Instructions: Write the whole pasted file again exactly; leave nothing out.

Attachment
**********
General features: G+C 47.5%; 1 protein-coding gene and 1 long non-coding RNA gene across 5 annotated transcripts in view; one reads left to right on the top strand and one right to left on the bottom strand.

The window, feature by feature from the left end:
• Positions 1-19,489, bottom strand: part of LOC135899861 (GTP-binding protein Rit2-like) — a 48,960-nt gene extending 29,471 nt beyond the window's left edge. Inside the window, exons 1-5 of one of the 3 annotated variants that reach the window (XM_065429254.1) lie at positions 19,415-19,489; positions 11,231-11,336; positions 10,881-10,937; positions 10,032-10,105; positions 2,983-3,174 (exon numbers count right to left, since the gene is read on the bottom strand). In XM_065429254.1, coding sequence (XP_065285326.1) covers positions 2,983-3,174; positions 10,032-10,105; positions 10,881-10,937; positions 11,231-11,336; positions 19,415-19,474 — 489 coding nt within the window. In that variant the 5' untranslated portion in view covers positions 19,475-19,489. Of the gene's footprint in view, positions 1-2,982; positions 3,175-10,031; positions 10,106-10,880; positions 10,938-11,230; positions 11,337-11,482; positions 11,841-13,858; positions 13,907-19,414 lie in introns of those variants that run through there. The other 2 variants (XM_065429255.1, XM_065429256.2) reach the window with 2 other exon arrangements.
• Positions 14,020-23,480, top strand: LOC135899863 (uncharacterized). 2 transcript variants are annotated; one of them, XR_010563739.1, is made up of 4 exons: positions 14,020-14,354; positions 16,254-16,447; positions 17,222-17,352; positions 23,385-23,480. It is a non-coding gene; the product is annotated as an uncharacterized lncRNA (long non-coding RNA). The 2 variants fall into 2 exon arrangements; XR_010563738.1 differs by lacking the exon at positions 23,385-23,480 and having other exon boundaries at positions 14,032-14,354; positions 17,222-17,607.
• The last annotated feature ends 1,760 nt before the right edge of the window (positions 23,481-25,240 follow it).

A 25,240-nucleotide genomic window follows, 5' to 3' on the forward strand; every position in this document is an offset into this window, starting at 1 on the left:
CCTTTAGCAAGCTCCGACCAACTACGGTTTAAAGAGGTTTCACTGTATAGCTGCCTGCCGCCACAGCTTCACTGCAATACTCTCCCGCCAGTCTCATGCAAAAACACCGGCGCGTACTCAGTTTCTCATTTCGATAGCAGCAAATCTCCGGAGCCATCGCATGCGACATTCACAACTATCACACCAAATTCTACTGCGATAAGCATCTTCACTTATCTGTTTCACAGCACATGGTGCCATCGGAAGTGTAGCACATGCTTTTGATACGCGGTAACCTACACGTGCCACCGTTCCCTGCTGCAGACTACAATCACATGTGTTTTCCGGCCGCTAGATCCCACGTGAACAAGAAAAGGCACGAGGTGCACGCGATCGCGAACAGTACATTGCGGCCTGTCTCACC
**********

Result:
General features: G+C 47.5%; 1 protein-coding gene and 1 long non-coding RNA gene across 5 annotated transcripts in view; one reads left to right on the top strand and one right to left on the bottom strand.

The window, feature by feature from the left end:
• Positions 1-19,489, bottom strand: part of LOC135899861 (GTP-binding protein Rit2-like) — a 48,960-nt gene extending 29,471 nt beyond the window's left edge. Inside the window, exons 1-5 of one of the 3 annotated variants that reach the window (XM_065429254.1) lie at positions 19,415-19,489; positions 11,231-11,336; positions 10,881-10,937; positions 10,032-10,105; positions 2,983-3,174 (exon numbers count right to left, since the gene is read on the bottom strand). In XM_065429254.1, coding sequence (XP_065285326.1) covers positions 2,983-3,174; positions 10,032-10,105; positions 10,881-10,937; positions 11,231-11,336; positions 19,415-19,474 — 489 coding nt within the window. In that variant the 5' untranslated portion in view covers positions 19,475-19,489. Of the gene's footprint in view, positions 1-2,982; positions 3,175-10,031; positions 10,106-10,880; positions 10,938-11,230; positions 11,337-11,482; positions 11,841-13,858; positions 13,907-19,414 lie in introns of those variants that run through there. The other 2 variants (XM_065429255.1, XM_065429256.2) reach the window with 2 other exon arrangements.
• Positions 14,020-23,480, top strand: LOC135899863 (uncharacterized). 2 transcript variants are annotated; one of them, XR_010563739.1, is made up of 4 exons: positions 14,020-14,354; positions 16,254-16,447; positions 17,222-17,352; positions 23,385-23,480. It is a non-coding gene; the product is annotated as an uncharacterized lncRNA (long non-coding RNA). The 2 variants fall into 2 exon arrangements; XR_010563738.1 differs by lacking the exon at positions 23,385-23,480 and having other exon boundaries at positions 14,032-14,354; positions 17,222-17,607.
• The last annotated feature ends 1,760 nt before the right edge of the window (positions 23,481-25,240 follow it).

A 25,240-nucleotide genomic window follows, 5' to 3' on the forward strand; every position in this document is an offset into this window, starting at 1 on the left:
CCTTTAGCAAGCTCCGACCAACTACGGTTTAAAGAGGTTTCACTGTATAGCTGCCTGCCGCCACAGCTTCACTGCAATACTCTCCCGCCAGTCTCATGCAAAAACACCGGCGCGTACTCAGTTTCTCATTTCGATAGCAGCAAATCTCCGGAGCCATCGCATGCGACATTCACAACTATCACACCAAATTCTACTGCGATAAGCATCTTCACTTATCTGTTTCACAGCACATGGTGCCATCGGAAGTGTAGCACATGCTTTTGATACGCGGTAACCTACACGTGCCACCGTTCCCTGCTGCAGACTACAATCACATGTGTTTTCCGGCCGCTAGATCCCACGTGAACAAGAAAAGGCACGAGGTGCACGCGATCGCGAACAGTACATTGCGGCCTGTCTCACC